Sunday, August 21, 2016

Sunday Search: Piercing Through The Foliage

Caleb Pierce, Margaret Hughes, Isabella Pierce, and Noah Pierce -
Census - 1870 
If you are researching your family tree to try and find a connection to a celebrity or a historical figure, you are most likely going to be very disappointed. This is not the reality for many of us and while I have been lucky enough to uncover some fascinating lives and those who participated in different events throughout the history of the United States, this is far from discovering a celebrity (historic or otherwise) as is commonly defined these days. However, this is my family and they are historical figures for me as they are my direct connection to history.

John Hallman - Death Certificate - 1957
However, not only family lines have led me to historic events. In fact, I have recently been researching a line on my father’s side that is simply a common story of much of the families in this county. Starting with my great grandfather, John Lewis Hallman (1894-1957), I have traced back an additional four generations. While I have written about my great grandfather before, I hadn’t researched much beyond that generation especially on his mother’s side.

Margaret Hughes - Death Certificate - 1919
My second great grandmother, Isabella Pierce (1869-1901), was born in Delaware County, Pennsylvania to Caleb Pierce (1840-1912) and his Irish bride Margaret Hughes (1842-1919). While the family didn’t have much money they seemed to have enough as Caleb left a modest estate to his widow upon his death. What was particularly interesting about this generation is that I was completely unaware of the Irish roots on my father’s side until this discovery.

Caleb Pierce - Death Certificate - 1912
Caleb Pierce, my third great grandfather, on the other hand, was not as fortunate as his daughter. Growing up the son of a laborer, he aspired to step up a rung (a common thread throughout much of my family, and apprenticed to become a Blacksmith which provided for his family but almost certainly contributed to his early demise as well. However, it was his father, Noah Pierce, my fourth great grandfather, who seemed to not be able to catch a break.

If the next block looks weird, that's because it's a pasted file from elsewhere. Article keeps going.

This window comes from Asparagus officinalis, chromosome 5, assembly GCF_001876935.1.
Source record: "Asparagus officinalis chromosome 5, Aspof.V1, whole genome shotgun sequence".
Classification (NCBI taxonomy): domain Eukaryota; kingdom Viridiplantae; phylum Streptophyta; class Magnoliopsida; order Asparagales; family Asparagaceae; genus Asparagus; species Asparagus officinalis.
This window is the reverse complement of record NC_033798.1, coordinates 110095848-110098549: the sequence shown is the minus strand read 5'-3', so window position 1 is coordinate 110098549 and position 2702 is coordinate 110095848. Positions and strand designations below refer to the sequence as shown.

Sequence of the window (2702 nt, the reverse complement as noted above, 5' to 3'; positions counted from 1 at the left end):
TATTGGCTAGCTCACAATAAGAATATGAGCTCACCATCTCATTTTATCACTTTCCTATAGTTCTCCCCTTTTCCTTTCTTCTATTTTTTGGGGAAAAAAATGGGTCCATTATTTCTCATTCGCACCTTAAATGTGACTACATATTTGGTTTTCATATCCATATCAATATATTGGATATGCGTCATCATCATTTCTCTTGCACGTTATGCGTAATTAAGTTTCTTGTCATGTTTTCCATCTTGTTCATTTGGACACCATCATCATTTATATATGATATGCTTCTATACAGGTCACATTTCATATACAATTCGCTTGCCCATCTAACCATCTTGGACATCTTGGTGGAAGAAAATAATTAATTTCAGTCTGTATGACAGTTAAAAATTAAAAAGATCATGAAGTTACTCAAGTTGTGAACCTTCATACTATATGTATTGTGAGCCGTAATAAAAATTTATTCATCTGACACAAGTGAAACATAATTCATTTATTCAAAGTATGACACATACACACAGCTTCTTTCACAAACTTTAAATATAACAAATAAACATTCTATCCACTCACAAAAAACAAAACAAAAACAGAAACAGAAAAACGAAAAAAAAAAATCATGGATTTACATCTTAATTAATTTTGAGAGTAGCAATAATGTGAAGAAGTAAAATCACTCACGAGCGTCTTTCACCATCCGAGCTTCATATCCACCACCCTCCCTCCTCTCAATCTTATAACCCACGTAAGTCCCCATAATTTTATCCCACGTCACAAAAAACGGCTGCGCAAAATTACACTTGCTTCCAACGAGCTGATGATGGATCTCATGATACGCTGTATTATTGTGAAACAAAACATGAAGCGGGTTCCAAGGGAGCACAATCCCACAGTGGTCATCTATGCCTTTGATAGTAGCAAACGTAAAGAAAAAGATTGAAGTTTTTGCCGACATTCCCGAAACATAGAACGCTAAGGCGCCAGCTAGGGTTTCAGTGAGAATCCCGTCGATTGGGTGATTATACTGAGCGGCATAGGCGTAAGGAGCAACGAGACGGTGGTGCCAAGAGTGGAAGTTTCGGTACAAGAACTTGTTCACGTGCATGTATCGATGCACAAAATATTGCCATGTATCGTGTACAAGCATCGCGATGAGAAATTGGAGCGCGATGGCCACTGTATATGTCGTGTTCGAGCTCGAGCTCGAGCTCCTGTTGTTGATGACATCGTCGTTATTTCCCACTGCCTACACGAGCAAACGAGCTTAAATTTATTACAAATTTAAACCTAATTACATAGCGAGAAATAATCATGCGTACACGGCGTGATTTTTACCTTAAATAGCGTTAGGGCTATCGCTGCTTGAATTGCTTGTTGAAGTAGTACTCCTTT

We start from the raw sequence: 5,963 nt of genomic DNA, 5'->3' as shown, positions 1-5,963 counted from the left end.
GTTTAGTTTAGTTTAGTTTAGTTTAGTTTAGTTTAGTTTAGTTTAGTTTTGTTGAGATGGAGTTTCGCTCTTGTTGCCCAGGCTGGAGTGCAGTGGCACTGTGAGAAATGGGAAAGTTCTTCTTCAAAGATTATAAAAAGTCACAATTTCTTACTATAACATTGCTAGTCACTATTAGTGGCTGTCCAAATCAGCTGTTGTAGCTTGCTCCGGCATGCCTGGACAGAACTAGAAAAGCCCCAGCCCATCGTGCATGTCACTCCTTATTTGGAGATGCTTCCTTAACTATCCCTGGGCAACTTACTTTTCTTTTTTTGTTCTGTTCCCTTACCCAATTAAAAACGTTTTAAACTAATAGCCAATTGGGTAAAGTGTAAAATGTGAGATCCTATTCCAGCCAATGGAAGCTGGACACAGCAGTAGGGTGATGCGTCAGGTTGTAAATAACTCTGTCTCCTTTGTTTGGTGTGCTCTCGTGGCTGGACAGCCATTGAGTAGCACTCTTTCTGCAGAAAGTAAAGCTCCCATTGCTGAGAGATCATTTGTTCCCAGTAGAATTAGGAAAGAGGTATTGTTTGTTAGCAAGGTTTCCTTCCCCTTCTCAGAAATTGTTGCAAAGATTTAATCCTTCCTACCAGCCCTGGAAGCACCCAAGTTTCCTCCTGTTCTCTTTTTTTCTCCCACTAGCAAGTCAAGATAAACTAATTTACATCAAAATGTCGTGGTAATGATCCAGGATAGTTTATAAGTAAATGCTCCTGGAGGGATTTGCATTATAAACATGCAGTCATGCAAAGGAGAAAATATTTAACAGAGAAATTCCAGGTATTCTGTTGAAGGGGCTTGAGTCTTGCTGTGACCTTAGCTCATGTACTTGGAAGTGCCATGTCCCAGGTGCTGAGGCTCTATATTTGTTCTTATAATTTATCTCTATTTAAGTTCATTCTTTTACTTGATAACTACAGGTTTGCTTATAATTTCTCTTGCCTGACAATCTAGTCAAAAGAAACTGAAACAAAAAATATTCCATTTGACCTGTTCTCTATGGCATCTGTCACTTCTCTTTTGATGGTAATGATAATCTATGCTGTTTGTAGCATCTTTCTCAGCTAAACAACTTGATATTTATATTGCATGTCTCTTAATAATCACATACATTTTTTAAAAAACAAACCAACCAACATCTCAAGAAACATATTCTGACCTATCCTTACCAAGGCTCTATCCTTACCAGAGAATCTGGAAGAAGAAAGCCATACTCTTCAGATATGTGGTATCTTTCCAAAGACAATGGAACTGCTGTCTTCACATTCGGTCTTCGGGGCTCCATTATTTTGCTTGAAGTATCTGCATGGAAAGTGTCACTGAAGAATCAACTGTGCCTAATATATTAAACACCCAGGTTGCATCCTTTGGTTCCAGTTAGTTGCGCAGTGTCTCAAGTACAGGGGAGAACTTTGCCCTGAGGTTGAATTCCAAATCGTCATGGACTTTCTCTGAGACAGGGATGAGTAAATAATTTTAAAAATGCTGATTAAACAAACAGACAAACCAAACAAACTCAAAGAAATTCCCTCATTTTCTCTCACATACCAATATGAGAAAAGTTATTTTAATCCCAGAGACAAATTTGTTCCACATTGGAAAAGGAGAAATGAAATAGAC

Noah Pierce - Census - 1880
Noah Pierce (1805-1880) was raised with next to nothing to the point that he is listed with his siblings in the “Poor School Children Records” of Chester County as needing assistance to pay for basic school supplies (his father, my fifth great grandfather, Caleb Pierce is also listed). He spent his life as a laborer doing what he could to support his family. By the 1870 census he is listed as living with his son. By the 1880 census (where he is classified as “Defective, Dependent, or Delinquent”) he is listed among those residing at the Chester County Almshouse.

So, as you can see, this is not a lineage filled with heroes and people of note. This is my family, these are the people that worked hard and did what they could to support their family. Every generation trying to move forward a little bit at a time. And this is what genealogy is all about… it is our jobs as family historians, to remember our past no matter how fascinating or mundane it may seem to others. All of these ancestors make up who we are and each play a role in making us who we are. Sometimes we find stories of heroic actions while other times we find the facts about a family struggling to find a way to get by. The common thread is that each succeeded in bringing about the next generation and keeping the family tree alive. Without them, all of them, there wouldn’t be a family to research.